Public transit

LA’s Trying to Build Transit-Oriented Affordable Housing

But could we make it easier?

My colleague Jonathan Zasloff rightly points out that one way to harness the benefits of upzoning to alleviate our housing crisis is to promote inclusionary requirements for transit-oriented development.  Los Angeles has adopted just such a program through its Transit-Oriented Communities ordinance, which I’ve written about here. Per the City of Los Angeles’ initial assessment, …

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Are Buses the Silver Bullet to Reduce Declines in Transit Ridership?

Reversing plummeting transit ridership is key to counteracting rising VMT

In my first deep dive into strategies to reduce vehicle miles travelled (VMT), I’m looking at declining transit ridership using Los Angeles as a case study since its ridership numbers drive the overall statewide trends. Investing in public transit is one of the most time-tested strategies for reducing personal VMT, since every car-owner we can …

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California’s Proposition 6: Bad Policy & Nefarious Politics

Proposed Repeal of California’s Landmark “Gas Tax” Legislation Would Be Disastrous for State

Politicians don’t like to focus on infrastructure maintenance.  It’s not sexy, doesn’t command media headlines, and captures little public attention.  But maintaining a functioning, safe public infrastructure system is vital to ensuring a strong economy, protecting public safety and promoting long-term environmental goals. That’s why Proposition 6, a measure on California’s November 6th general election …

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Land Use Planning, Transit, and the Dodgers: The Legal Planet World Series Special

Stop the Myths About Evil Walter O’Malley

Since the World Series starts in a few hours, I fully expect the standard kvetchers to come out of the woodwork and complain about Los Angeles stealing the Dodgers from Brooklyn, etc. Peter Golenbock, in Bums: An Oral History of the Brooklyn Dodgers, compares O’Malley to Hitler and Stalin. Nonsense. It is time to set …

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Back in the Fast Lane

New Pritzker Brief from UCLA Law on Making Public Transit Work

Fellow blogger Ethan Elkind has spent a lot of time researching the history, politics, and future of transit in California.  Earlier this year he published Railtown, a fascinating portrait of the fight over development of the L.A. Metro rail system, revealing the degree to which that development has been driven by good old-fashioned politics and even intrigue …

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Are Transit Strikes Bad for the Environment?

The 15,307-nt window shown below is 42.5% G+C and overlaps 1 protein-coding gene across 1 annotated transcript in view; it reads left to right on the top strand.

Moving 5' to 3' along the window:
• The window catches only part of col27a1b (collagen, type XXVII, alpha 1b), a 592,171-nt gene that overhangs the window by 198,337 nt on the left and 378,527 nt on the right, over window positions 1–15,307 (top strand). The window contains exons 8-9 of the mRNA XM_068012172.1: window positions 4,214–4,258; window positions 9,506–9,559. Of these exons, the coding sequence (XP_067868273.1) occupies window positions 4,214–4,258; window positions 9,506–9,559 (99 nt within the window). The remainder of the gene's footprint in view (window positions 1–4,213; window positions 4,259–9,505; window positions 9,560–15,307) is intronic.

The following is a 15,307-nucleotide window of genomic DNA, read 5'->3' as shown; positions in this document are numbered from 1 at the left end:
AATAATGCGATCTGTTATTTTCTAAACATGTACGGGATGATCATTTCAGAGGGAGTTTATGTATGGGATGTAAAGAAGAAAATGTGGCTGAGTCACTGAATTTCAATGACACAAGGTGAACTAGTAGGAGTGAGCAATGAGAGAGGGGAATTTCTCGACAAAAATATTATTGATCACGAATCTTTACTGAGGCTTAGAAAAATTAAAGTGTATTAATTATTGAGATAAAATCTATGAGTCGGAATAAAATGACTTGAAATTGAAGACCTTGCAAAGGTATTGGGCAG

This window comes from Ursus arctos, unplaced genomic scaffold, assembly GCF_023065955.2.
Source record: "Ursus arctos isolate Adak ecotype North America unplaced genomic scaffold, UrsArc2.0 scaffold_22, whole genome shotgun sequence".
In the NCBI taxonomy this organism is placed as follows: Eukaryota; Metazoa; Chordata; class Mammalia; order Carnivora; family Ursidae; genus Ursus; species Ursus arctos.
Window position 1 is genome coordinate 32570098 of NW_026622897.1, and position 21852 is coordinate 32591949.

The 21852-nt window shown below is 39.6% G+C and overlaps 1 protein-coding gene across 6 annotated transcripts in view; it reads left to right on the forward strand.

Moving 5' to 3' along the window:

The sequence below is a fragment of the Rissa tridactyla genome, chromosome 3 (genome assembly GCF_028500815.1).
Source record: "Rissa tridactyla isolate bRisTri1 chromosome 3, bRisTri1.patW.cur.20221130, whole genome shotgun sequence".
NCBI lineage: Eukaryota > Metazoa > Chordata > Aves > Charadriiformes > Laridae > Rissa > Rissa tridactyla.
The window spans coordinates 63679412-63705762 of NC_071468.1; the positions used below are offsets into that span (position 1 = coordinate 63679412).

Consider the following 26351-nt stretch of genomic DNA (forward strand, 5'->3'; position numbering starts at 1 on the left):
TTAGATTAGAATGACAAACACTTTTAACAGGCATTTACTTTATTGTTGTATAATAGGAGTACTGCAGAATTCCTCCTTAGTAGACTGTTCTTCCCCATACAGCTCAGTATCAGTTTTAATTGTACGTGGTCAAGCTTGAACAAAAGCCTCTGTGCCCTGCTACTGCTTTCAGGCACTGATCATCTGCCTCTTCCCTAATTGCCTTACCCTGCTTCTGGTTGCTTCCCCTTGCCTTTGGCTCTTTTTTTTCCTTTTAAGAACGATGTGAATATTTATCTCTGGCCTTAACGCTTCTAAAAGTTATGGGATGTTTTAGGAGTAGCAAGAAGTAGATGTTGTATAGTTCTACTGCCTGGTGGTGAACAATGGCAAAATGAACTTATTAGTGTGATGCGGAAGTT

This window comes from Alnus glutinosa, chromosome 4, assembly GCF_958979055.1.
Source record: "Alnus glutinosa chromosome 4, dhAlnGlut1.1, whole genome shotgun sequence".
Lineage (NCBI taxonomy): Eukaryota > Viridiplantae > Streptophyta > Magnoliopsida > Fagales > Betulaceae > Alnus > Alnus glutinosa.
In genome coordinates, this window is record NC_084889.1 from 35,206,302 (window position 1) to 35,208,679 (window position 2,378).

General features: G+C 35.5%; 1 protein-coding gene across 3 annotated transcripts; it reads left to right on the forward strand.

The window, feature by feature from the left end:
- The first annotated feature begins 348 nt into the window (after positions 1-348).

Banning public transit strikes might help the environment

Even if you’re not from the Bay Area, you’ve probably heard about the labor troubles at the Bay Area Rapid Transit system (BART) – the rail system that is one of the largest public transit providers here in the Bay Area in terms of passengers.  Hundreds of thousands of commuters use the BART system on …

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How the Democrats’ Supermajority Can Improve California’s Downtowns

Now that Democrats in California have achieved the Pete Wilson Supermajority in the legislature, they should focus on two key reforms to revitalize the state’s downtowns and ensure more efficient land use. First, the supermajority should put on the ballot a constitutional initiative to lower the threshold for passing local tax measures to fund transit. …

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Election Day Shows the Need for Transit Tax Reform in California

Tuesday seems not have been a great day for local transit advocates in California.  Measures to increase or extend tax measures for public transit failed in Los Angeles County (Measure J) and currently trail in Alameda County (Measure B1), with mail-in ballots still being counted.  But when I say “failed,” what I mean is they …

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Saving Public Transit: The Role of Technology

New technologies are quickly changing how we provide and interact with public transit. From Smart Phone applications that chart transit trips, new software that enables ride and bike sharing, or stations that function as “mobility hubs” with new ways to provide rider access, these technologies hold the promise to greatly enhance our existing transit systems. …

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Saving Public Transit: Neighborhoods Matter

Public transit depends on neighborhood design to be successful. Without convenient neighborhoods that orient housing and jobs around transit, buses and trains will waste scarce public dollars by failing to attract sufficient riders and offering poorer quality service to those who do ride. Mott Smith, a Los Angeles-based real estate developer and advocate who focuses …

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